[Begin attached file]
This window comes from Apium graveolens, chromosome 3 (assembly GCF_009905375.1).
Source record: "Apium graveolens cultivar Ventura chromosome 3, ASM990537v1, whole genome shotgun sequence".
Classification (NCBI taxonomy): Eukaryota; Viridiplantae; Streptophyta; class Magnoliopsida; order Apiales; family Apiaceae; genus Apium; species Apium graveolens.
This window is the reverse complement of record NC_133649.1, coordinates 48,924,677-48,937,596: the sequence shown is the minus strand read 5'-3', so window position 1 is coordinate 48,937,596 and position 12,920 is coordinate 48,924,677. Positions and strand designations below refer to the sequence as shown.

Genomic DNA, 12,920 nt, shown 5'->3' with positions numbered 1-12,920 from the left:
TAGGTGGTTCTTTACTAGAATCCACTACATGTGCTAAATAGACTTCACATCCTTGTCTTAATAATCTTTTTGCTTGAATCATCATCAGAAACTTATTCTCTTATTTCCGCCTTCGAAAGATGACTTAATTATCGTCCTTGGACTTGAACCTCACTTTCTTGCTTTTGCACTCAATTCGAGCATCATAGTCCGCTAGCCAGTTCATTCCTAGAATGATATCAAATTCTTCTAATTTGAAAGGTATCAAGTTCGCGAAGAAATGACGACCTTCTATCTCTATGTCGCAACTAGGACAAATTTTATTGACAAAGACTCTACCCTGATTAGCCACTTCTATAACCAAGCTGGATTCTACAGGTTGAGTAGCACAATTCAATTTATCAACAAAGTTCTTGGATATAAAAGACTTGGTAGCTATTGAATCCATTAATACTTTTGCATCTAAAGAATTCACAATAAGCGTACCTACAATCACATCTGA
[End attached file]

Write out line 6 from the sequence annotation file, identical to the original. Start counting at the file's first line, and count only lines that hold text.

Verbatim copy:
TAGGTGGTTCTTTACTAGAATCCACTACATGTGCTAAATAGACTTCACATCCTTGTCTTAATAATCTTTTTGCTTGAATCATCATCAGAAACTTATTCTCTTATTTCCGCCTTCGAAAGATGACTTAATTATCGTCCTTGGACTTGAACCTCACTTTCTTGCTTTTGCACTCAATTCGAGCATCATAGTCCGCTAGCCAGTTCATTCCTAGAATGATATCAAATTCTTCTAATTTGAAAGGTATCAAGTTCGCGAAGAAATGACGACCTTCTATCTCTATGTCGCAACTAGGACAAATTTTATTGACAAAGACTCTACCCTGATTAGCCACTTCTATAACCAAGCTGGATTCTACAGGTTGAGTAGCACAATTCAATTTATCAACAAAGTTCTTGGATATAAAAGACTTGGTAGCTATTGAATCCATTAATACTTTTGCATCTAAAGAATTCACAATAAGCGTACCTACAATCACATCTGA